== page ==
Giddy Presents The Naked Truth: How Do I Get My Partner in the Mood?
I'm an AASECT-certified sex therapist and a licensed professional counselor-supervisor based in Austin, Texas. I've been in practice for 14 years, including working in corporate settings, higher education and private practice.
If you have questions you want to be answered in future columns, send me an email at firstname.lastname@example.org. Privacy in all matters of intimacy is very important to me and any questions answered in this column will be entirely anonymous.
Enough about me, let's talk sex.
I try so hard to please my partner. I listen and I try to offer advice to her if she's talking about problems at work. I have dinner ready on time and make sure the kids are bathed, but no matter what, I can't seem to get her to want to have sex or even get in the mood. What more should I be doing?
Barry in Washington D.C.
In a partnership, it's always valuable to share domestic responsibilities when it comes to juggling kids, the house and making time to listen to each other. Your efforts seem amazing and I would not focus on what you are doing "wrong." But let me see if I can offer some perspective on how to focus on the missing sexual and romantic connection.
The first thing that stands out to me is blending the roles of partnering and parenting versus connecting as friends and lovers. We all give and receive love in different ways, so I would be curious about how your partner wants to receive love in a way she recognizes as feeling seen, heard, valued and sexy.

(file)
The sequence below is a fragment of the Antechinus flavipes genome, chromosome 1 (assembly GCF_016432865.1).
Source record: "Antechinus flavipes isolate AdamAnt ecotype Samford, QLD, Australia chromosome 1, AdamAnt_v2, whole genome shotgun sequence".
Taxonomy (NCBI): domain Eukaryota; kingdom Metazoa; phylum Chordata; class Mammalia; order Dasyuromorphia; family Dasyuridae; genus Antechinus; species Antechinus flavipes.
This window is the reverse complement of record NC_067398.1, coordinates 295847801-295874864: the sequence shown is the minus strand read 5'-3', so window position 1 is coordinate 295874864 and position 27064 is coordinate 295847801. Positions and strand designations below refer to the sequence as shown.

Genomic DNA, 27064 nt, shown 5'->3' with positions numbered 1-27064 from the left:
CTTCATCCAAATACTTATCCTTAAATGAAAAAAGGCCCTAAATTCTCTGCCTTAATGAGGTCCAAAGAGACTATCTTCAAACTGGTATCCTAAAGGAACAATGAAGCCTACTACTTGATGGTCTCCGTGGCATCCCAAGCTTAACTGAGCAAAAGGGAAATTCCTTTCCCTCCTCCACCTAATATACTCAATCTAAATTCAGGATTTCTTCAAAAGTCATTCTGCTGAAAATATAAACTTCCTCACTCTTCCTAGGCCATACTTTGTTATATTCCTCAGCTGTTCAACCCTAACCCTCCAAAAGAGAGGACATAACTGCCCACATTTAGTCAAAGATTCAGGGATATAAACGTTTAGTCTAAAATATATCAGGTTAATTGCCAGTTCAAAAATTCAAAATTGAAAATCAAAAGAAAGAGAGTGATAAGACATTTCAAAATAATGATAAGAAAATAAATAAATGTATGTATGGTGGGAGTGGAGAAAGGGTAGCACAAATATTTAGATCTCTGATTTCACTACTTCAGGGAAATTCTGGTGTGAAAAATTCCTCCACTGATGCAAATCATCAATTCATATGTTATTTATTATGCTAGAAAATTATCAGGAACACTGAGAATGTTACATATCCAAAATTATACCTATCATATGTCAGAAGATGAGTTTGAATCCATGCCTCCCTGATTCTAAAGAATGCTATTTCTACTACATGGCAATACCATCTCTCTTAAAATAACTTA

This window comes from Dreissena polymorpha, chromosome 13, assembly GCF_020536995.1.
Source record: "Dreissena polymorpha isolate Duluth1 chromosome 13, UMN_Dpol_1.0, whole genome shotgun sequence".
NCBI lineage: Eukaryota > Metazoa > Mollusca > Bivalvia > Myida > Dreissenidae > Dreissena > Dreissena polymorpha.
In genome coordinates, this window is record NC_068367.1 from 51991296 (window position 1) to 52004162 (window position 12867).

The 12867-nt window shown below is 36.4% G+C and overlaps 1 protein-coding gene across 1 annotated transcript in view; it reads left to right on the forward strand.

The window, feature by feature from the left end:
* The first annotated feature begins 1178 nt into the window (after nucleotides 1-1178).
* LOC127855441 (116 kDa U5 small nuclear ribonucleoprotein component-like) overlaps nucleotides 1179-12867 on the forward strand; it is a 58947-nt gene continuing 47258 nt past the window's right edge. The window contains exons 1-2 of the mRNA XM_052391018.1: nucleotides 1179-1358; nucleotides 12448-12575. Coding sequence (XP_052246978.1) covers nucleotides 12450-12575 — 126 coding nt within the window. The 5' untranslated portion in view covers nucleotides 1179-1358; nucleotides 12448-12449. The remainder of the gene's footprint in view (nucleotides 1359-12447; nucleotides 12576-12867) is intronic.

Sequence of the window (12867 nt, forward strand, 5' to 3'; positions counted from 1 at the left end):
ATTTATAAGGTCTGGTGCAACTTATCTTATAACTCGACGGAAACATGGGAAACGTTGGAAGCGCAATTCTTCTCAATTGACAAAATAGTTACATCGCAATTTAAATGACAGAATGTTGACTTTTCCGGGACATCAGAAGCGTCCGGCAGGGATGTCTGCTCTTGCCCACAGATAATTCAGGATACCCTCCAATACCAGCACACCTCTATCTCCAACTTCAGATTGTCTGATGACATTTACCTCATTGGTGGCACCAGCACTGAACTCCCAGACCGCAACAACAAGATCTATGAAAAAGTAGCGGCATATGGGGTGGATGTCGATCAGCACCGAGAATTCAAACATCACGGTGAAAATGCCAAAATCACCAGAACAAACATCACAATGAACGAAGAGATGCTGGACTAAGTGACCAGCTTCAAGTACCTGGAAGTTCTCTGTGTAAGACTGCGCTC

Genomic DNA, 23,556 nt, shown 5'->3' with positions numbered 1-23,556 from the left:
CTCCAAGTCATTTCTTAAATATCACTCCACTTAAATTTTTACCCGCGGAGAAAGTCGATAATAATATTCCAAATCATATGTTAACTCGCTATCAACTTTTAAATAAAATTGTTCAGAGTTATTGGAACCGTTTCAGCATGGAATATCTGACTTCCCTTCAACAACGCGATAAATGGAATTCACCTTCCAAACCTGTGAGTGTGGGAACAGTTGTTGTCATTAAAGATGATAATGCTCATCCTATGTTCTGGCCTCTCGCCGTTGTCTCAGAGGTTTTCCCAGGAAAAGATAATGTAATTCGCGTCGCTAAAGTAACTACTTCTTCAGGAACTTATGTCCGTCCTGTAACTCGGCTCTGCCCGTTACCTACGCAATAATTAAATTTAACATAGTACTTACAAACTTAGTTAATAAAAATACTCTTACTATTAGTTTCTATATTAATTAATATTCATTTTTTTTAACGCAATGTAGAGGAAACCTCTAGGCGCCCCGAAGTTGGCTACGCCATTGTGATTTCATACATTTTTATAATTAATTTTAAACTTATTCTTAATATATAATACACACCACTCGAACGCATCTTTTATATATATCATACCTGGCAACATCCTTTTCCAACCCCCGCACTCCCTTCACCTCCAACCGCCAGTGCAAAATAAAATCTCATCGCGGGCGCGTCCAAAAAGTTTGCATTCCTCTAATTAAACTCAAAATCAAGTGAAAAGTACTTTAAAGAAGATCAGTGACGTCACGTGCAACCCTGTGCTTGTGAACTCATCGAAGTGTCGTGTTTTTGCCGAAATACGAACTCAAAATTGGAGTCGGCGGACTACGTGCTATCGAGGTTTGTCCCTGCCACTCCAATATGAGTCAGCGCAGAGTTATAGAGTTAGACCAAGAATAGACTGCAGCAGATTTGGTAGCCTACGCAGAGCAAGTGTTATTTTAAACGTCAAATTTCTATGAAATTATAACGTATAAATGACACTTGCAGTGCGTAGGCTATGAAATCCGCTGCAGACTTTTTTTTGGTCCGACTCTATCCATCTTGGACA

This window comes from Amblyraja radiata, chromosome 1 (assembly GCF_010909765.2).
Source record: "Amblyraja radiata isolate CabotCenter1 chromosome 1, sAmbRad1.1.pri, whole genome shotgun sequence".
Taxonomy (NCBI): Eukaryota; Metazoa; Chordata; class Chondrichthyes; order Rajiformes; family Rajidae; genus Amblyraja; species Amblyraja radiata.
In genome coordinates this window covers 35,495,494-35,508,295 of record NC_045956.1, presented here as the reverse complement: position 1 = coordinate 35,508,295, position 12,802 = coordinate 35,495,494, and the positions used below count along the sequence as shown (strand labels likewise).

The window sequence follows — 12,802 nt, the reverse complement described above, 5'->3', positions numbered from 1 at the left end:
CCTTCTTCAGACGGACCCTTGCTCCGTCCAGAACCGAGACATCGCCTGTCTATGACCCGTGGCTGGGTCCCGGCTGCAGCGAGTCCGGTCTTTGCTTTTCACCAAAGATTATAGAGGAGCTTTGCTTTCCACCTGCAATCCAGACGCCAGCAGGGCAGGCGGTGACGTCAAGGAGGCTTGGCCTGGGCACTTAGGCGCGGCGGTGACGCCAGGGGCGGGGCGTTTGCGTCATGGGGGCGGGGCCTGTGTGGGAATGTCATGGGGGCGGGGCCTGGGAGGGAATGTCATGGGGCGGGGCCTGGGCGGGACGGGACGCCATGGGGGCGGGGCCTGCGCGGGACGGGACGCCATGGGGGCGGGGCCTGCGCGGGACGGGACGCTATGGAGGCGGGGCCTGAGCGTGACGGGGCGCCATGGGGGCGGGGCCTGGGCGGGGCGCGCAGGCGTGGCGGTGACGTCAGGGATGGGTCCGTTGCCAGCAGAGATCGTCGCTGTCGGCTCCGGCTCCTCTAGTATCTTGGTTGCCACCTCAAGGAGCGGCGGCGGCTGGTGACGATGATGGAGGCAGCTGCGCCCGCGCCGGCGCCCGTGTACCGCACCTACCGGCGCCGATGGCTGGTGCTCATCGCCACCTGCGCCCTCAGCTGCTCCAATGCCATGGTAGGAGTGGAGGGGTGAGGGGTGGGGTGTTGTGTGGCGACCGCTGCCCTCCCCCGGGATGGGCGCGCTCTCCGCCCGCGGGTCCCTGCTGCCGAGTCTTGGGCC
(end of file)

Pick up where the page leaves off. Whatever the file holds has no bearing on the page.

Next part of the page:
Sometimes the stresses of life take away the energy we would otherwise have for sensual connection and affection.
Perhaps feeling out what she needs each day through texts, calls and video chats could help. Any variety of check-ins will help you gauge how her day is shaping up. That keeps you both in the loop on how best to provide support for each other.
I should stress the goal here is to not set up expectations or obligations for sex later. This is purely intended to help rebuild your connection and bond.
Kids are great but they can be disruptive to your one-on-one time in conversation. Try to make the time and allow your talks to be more about listening than fixing or offering solutions. Always ask before providing feedback, which takes you much further than being a problem-solver in most cases.
Building sexual energy takes connection and genuine efforts of touch, smell and eye contact. Personally, I love getting my head massaged while lying in my favorite person's lap. It's sweet and romantic, very vulnerable, but I also want to know I can enjoy this without pressure or obligation for it to lead to sex.
The lesson here is that removing the expectation of sex and verbally asserting your intentions for this affection rebuilds a sensual connection and establishes healthy sexual energy.
With the caveat that I don't know the basic physical variables involved and I'm only addressing your context of wonderful efforts combined with the desire to be with your person, I would have to say it's less about "getting her in the mood" than learning who she is now and how both of you can connect in a meaningful organic connection.
Again, I'm not shy, so feel free to ask me anything. Remember, this will always be anonymous. If you have any questions about relationships, sexual activities or your partners, let me know. Tell me your first name and your state of residence so I can attribute your question. Please send me an email at email@example.com. We will always respect your privacy.